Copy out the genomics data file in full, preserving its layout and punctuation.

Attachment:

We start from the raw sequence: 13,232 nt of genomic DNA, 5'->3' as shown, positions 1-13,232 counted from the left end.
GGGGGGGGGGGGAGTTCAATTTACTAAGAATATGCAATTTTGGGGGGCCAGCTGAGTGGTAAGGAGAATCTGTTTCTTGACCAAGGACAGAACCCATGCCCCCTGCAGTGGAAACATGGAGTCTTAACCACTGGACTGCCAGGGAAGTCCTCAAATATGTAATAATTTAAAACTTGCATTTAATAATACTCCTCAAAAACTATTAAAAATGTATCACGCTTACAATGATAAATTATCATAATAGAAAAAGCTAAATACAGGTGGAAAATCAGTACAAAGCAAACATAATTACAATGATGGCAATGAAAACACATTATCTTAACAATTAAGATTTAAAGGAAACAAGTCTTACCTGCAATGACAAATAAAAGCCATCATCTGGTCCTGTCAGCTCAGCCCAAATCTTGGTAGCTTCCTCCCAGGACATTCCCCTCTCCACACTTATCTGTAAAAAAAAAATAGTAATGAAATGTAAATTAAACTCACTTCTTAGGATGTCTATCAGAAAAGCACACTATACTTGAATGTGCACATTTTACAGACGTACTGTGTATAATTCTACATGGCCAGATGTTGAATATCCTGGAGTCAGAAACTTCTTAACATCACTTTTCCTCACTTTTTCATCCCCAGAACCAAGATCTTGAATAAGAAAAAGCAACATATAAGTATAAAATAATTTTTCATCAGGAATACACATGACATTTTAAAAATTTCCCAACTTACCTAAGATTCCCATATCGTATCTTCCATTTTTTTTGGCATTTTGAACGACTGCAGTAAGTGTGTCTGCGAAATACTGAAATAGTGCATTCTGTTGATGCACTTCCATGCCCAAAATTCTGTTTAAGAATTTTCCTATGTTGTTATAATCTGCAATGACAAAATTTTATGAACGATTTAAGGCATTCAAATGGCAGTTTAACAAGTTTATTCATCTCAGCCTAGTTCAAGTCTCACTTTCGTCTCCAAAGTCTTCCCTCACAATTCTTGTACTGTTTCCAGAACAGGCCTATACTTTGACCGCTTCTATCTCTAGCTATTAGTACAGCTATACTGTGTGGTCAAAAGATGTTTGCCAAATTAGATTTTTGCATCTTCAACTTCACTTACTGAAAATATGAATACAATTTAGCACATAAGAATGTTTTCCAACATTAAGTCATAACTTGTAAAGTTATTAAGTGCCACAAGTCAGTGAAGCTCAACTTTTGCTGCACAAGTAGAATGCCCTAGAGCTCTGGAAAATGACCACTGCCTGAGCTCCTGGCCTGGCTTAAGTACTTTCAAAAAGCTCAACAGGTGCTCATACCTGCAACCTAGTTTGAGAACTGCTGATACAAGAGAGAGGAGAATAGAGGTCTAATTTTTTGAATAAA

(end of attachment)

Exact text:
We start from the raw sequence: 13,232 nt of genomic DNA, 5'->3' as shown, positions 1-13,232 counted from the left end.
GGGGGGGGGGGGAGTTCAATTTACTAAGAATATGCAATTTTGGGGGGCCAGCTGAGTGGTAAGGAGAATCTGTTTCTTGACCAAGGACAGAACCCATGCCCCCTGCAGTGGAAACATGGAGTCTTAACCACTGGACTGCCAGGGAAGTCCTCAAATATGTAATAATTTAAAACTTGCATTTAATAATACTCCTCAAAAACTATTAAAAATGTATCACGCTTACAATGATAAATTATCATAATAGAAAAAGCTAAATACAGGTGGAAAATCAGTACAAAGCAAACATAATTACAATGATGGCAATGAAAACACATTATCTTAACAATTAAGATTTAAAGGAAACAAGTCTTACCTGCAATGACAAATAAAAGCCATCATCTGGTCCTGTCAGCTCAGCCCAAATCTTGGTAGCTTCCTCCCAGGACATTCCCCTCTCCACACTTATCTGTAAAAAAAAAATAGTAATGAAATGTAAATTAAACTCACTTCTTAGGATGTCTATCAGAAAAGCACACTATACTTGAATGTGCACATTTTACAGACGTACTGTGTATAATTCTACATGGCCAGATGTTGAATATCCTGGAGTCAGAAACTTCTTAACATCACTTTTCCTCACTTTTTCATCCCCAGAACCAAGATCTTGAATAAGAAAAAGCAACATATAAGTATAAAATAATTTTTCATCAGGAATACACATGACATTTTAAAAATTTCCCAACTTACCTAAGATTCCCATATCGTATCTTCCATTTTTTTTGGCATTTTGAACGACTGCAGTAAGTGTGTCTGCGAAATACTGAAATAGTGCATTCTGTTGATGCACTTCCATGCCCAAAATTCTGTTTAAGAATTTTCCTATGTTGTTATAATCTGCAATGACAAAATTTTATGAACGATTTAAGGCATTCAAATGGCAGTTTAACAAGTTTATTCATCTCAGCCTAGTTCAAGTCTCACTTTCGTCTCCAAAGTCTTCCCTCACAATTCTTGTACTGTTTCCAGAACAGGCCTATACTTTGACCGCTTCTATCTCTAGCTATTAGTACAGCTATACTGTGTGGTCAAAAGATGTTTGCCAAATTAGATTTTTGCATCTTCAACTTCACTTACTGAAAATATGAATACAATTTAGCACATAAGAATGTTTTCCAACATTAAGTCATAACTTGTAAAGTTATTAAGTGCCACAAGTCAGTGAAGCTCAACTTTTGCTGCACAAGTAGAATGCCCTAGAGCTCTGGAAAATGACCACTGCCTGAGCTCCTGGCCTGGCTTAAGTACTTTCAAAAAGCTCAACAGGTGCTCATACCTGCAACCTAGTTTGAGAACTGCTGATACAAGAGAGAGGAGAATAGAGGTCTAATTTTTTGAATAAA